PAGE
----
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Posted On 2/16/2012
I'm a big fan of turn-based strategy, a genre that, like so many others, the mainstream game industry no longer supports because of its insistence on aiming for millions of unit sales, which TBS games never achieved. But games like Jagged Alliance 2 and X-COM UFO are, in their own way, among the greatest strategy games ever created.
In a way, Frozen Synapse is doing what Laser Squad Nemesis did: take the basic dynamics of turn-based strategy into an online, head-to-head multiplayer environment. LSN is, unfortunately, no longer extant, but Frozen Synapse is a worthy alternative.
In Frozen Synapse, you control a small squad of marines in a Tron-like environment; there's some hugger mugger about how this is transpiring in cyberspace, a transparent attempt to justify an inexpensive approach to the graphics. There are several different weapons: the standard machinegun, a shotgun that's powerful at close range but useless otherwise, a sniper gun with long range but which requires a long time to aim, a grenade launcher, and a rocket launcher that can take out walls.
Rather than the open landscapes of games like Jagged Alliance, combat occurs in a closed, indoor area with walls; the feeling is of arena combat. You plan 5 seconds of movement and combat for your soldiers, and can revise and fiddle with the plan to your heart's content, until you commit; at that point, your soldiers do as instructed, and the opposing side also moves and shoots, executing their 5 seconds of instructions.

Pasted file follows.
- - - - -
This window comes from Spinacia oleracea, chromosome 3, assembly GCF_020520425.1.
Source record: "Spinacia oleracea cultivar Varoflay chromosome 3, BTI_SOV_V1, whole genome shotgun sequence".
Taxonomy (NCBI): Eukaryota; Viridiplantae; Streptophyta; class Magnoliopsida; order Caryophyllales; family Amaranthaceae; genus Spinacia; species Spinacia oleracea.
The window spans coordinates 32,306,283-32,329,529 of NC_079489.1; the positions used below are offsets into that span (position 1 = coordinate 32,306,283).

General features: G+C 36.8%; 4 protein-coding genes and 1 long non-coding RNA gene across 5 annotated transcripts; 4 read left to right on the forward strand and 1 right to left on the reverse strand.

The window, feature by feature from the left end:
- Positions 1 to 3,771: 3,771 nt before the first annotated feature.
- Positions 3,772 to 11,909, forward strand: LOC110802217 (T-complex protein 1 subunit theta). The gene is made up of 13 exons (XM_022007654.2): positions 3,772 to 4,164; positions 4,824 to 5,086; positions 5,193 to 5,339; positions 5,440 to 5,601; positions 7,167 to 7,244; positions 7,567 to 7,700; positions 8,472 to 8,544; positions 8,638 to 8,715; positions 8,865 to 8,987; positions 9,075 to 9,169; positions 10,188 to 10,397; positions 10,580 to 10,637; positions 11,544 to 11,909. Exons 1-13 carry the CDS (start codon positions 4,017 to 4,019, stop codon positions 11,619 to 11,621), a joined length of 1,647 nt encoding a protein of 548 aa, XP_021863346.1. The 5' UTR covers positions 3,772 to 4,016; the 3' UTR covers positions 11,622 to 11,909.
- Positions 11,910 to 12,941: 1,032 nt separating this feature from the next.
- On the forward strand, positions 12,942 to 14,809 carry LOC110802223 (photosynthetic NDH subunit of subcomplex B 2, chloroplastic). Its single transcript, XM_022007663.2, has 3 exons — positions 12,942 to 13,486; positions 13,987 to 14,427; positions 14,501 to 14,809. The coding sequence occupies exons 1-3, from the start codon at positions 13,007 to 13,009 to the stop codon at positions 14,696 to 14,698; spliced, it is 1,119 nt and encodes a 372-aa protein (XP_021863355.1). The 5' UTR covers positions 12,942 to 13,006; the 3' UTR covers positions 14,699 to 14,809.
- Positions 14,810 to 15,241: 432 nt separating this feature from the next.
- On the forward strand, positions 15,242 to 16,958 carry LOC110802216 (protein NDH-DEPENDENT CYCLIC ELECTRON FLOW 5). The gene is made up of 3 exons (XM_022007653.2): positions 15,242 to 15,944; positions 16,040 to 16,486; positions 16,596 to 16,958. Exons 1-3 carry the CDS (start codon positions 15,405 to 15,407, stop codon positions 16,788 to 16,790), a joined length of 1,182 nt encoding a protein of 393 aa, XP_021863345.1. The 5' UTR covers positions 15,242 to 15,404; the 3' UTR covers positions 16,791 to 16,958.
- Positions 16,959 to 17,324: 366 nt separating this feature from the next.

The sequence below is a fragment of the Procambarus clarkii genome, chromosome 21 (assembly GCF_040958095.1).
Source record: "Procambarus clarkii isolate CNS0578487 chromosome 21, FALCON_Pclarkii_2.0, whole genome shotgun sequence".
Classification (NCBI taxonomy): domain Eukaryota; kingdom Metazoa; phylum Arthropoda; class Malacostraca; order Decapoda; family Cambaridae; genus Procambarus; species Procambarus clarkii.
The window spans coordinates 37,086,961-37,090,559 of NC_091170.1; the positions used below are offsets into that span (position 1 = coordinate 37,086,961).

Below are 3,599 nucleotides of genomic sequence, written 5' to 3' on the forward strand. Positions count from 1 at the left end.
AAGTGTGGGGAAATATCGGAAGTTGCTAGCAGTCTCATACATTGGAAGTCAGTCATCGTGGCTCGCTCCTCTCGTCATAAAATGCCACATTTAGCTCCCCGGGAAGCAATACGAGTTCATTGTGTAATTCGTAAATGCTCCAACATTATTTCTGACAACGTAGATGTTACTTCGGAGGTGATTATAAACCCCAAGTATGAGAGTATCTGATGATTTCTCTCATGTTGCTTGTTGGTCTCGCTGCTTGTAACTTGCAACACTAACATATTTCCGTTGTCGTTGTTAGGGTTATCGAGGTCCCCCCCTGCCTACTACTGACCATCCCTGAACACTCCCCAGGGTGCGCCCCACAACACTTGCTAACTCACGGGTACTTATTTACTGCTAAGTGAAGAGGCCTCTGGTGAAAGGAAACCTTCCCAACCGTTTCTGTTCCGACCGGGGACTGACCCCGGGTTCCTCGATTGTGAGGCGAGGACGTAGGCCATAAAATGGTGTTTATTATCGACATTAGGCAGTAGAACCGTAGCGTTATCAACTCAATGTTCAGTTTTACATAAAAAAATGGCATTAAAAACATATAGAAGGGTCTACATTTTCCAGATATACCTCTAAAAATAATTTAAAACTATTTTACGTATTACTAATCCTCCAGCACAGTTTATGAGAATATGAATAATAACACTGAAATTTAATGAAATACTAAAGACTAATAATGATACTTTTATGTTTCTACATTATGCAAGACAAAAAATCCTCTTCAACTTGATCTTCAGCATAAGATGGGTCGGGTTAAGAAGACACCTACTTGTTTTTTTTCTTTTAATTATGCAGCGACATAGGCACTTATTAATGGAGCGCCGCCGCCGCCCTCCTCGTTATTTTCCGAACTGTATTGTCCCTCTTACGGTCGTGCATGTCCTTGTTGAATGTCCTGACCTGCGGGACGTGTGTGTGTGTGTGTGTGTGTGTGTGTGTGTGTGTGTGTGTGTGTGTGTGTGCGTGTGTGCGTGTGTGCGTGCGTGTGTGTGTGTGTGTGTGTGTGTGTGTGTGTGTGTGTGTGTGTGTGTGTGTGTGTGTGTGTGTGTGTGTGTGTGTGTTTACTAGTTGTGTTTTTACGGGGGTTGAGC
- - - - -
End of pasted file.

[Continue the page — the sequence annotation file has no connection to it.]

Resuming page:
The control scheme takes some getting used to, but is smooth and very flexible once mastered; units can provide covering fire, pause during movement, aim in a different direction from movement, and so on. Unlike Laser Squad Nemesis, which had some random factors (particularly in determining the path of a grenade), everything in Frozen Synapse is deterministic; the uncertainly lies in the actions of your opponent, not in the system itself.
Many turn-based strategy games can be slow moving, taking hours to complete a mission; because of the small size of its arenas, the small number of soldiers on each side, and the desperate lethality of its weapons, Frozen Synapse plays very quickly. A typical battle is over in ten minutes or less.
There's a single-player campaign with designed levels; but the game shines in online play against real opponents. This involves selection of a basic battle type; the game generates the level algorithmically, providing a high degree of replayability. The units assigned to each side are also determined algorithmically.
The turn-based nature of the game increases, rather than decreases, the tension of play; in a FPS, if you get slagged, you shrug it off. In this game, you invest energy and intelligence in trying to out-think your opponent and plan carefully -- then watch as it all turns to crap, because they did something you hadn't anticipated. In some ways, it's a more accurate depiction of small unit tactics than FPS games.
The graphics get a little tedious over time; the game's palette is invariant, and the graphics by nature minimal. But it's a fine, well-tuned, and compelling example of turn-based strategy combat at its best.
Frozen Synapse was a 2012 IGF Nominee in the Grand Prize and Excellence in Design categories, and won in the Audience Choice category.